Is Re-Targeting The 'New Behavioral Targeting,' Or Is It Just A Subset

That's the debate playing out during the "Re-Thinking Re-Targeting" panel at OMMA Behavioral in San Francisco.

The consensus seems to be that it's part of the bigger ecosystem, and when used properly, can greatly enhance performance and results.

"We were really disappointed with what behavioral targeting was," said Allen Stern, VP, Media Director, Signal to Noise. "It was such a black box. And the price we had to pay for it, never paid out."

Now that the industry is beginning to "take the covers off" of the process, Stern said it's become more palatable among online marketers who can plot the actual return on their spending.

"The old behavioral targeting was harvesting the data from other sites. And the new behavioral targeting is harvesting your data," he said.

He said that "scale is still an issue," but that when conducted properly retargeting campaigns can generate better returns than classic behavioral targeting.

"That can be a very, very small data pool, but it may still be worth doing it, because those folks will just perform better," he said.

3 comments about "Is Re-Targeting The 'New Behavioral Targeting,' Or Is It Just A Subset".
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  1. Jason Smith, July 21, 2010 at 8:36 p.m.

    Re-targeting isn't behavioral targeting. It is just a form of cookie stuffing that all to0 often overstates true performance and real value of the media. If your ad is served on a garbage site below the fold, it serves no value than to cookie stuffing. The vast majority of the re-targeting that is being popped out there is of cookie stuffing variety and Advertisers need to beware of how they evaluate performance. It is by no means premium advertising and nobody should be paying a high CPM for this impression inventory.

  2. Samir Soriano, July 22, 2010 at 5:21 p.m.

    ReTargeting is a form of behavioral targeting in that it shows ads to people who have shown interest in your site - if someone's been to your website, they will see your ads. Additionally, it lets the people who viewed your website see more relevant ads.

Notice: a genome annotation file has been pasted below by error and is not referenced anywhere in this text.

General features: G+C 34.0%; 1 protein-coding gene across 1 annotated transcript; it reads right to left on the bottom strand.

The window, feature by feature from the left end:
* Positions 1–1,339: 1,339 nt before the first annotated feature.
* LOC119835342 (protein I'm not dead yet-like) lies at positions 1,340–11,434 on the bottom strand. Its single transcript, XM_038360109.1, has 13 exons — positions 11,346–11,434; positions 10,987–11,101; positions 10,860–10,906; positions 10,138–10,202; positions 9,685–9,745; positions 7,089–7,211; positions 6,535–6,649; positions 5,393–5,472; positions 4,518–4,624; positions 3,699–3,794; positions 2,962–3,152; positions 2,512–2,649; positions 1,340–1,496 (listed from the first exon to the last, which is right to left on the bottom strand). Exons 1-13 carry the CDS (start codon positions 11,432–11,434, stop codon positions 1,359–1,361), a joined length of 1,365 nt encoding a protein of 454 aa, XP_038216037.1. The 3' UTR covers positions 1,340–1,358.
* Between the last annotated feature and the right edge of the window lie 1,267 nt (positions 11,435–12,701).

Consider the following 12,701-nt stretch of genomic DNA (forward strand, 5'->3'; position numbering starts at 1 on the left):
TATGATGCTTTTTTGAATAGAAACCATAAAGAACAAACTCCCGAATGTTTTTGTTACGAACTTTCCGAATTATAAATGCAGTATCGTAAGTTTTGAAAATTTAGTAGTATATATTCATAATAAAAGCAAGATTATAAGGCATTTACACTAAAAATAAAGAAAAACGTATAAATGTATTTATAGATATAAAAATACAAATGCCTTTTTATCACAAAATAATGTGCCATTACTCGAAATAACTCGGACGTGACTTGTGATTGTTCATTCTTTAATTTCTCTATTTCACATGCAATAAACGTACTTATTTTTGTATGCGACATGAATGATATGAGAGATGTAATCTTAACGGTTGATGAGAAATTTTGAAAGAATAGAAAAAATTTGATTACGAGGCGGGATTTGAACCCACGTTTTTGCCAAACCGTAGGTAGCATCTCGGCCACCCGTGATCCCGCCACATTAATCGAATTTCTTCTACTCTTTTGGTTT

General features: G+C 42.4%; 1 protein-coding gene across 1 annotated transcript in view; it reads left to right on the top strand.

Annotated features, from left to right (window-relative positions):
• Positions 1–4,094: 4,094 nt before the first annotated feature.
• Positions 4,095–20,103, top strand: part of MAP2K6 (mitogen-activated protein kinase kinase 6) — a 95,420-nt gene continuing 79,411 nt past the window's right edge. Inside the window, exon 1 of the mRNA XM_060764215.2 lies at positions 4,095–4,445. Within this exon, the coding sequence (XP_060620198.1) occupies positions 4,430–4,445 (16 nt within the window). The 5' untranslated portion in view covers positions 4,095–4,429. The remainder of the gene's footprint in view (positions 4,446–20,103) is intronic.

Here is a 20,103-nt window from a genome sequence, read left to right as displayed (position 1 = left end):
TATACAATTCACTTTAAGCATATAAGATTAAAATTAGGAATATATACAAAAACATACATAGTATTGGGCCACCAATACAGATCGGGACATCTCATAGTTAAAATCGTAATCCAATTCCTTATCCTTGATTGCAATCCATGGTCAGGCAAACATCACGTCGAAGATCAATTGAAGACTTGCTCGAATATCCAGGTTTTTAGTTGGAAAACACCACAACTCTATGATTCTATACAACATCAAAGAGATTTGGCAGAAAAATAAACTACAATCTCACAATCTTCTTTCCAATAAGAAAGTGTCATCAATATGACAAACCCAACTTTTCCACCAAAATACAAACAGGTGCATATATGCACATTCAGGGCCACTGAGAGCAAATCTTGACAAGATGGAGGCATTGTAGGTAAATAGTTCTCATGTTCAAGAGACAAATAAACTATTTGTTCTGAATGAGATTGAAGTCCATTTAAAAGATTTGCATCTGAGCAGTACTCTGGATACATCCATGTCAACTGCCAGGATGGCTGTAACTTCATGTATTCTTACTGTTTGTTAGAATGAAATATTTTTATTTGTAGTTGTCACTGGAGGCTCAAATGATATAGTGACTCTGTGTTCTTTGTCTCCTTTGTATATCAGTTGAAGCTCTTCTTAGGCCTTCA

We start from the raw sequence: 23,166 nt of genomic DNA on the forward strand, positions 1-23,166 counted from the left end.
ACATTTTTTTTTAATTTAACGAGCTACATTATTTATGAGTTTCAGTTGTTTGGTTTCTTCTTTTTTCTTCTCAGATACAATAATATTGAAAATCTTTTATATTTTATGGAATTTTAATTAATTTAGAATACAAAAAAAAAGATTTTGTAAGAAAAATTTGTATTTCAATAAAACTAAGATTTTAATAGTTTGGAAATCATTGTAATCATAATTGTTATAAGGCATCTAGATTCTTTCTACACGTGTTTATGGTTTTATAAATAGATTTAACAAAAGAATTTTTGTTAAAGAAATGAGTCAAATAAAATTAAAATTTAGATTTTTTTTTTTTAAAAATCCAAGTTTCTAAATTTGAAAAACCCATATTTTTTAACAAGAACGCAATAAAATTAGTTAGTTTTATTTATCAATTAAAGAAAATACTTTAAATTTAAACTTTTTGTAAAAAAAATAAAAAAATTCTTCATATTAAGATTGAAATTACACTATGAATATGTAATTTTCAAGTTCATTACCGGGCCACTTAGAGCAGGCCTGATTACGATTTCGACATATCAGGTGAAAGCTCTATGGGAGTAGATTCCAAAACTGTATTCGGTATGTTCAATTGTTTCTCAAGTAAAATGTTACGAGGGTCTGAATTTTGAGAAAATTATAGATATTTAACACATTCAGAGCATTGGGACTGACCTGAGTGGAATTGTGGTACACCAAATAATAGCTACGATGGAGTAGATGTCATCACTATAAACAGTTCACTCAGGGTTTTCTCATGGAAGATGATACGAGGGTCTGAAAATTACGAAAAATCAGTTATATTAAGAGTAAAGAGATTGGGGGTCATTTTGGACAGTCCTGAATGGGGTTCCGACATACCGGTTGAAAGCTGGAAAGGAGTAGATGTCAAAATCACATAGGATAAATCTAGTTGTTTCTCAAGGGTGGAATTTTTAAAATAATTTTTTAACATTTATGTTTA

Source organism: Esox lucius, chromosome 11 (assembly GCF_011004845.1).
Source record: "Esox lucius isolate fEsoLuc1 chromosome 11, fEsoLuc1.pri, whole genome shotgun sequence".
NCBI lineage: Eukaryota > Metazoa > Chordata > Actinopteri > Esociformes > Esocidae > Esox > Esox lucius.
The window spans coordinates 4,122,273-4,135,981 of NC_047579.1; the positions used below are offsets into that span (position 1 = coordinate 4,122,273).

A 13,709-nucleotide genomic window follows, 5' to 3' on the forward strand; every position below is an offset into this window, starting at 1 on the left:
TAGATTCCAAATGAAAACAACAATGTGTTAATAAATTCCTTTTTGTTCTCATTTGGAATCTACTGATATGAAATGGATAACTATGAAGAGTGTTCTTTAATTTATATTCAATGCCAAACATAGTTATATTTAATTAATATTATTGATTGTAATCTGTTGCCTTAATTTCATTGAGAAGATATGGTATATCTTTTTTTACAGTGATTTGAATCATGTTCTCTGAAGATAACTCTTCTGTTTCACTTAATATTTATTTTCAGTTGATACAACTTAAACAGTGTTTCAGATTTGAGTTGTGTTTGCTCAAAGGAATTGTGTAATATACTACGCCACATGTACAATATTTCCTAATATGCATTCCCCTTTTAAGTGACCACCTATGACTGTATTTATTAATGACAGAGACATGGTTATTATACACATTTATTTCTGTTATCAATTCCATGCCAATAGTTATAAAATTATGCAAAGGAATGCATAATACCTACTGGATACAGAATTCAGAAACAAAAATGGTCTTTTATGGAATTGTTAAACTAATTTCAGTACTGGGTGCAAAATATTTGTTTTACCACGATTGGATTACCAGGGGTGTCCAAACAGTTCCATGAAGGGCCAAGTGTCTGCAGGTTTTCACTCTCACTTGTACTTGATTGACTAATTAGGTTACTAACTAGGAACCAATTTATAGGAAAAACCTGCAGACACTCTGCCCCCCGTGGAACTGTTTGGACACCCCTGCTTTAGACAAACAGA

As far as inventory goes, some companies, like ReTargeter, have access to almost all of the inventory out there. They can show ads exclusively above the fold, on premium websites. However, the beauty of ReTargeting is that it doesn't need to be on the best relevant sites to your business - it shows impressions based on your audience's browsing behavior. Of course, some companies do have an extensive amount of control over where an advertiser can show (and not show) ads.

  3. Chris Zaharias from Campanja, February 18, 2011 at 5:02 p.m.

    The dynamic display optimization firm I joined last year - Dapper - has since been acquired by Yahoo, something I'm thrilled about because what we saw as an independent firm was that 80-90% of retargeting ROI tends to come from Yahoo properties. Now that I've been in the space for a while, what I'm realizing is that some of the largest retargeting firms out there are getting extremely low-cost RT conversions on strong-ROI places like Yahoo, and then fattening their margins (while delivering little/no add'l scale) by buying tons of low-grade impressions.

    They say "I only charge for clicks, so we're aligned", but if 90% of the conversions come from 10% of the clicks, and the other 90% of clicks do nothing but fatten the retargeting firm's wallet, advertisers are being taken for a ride.

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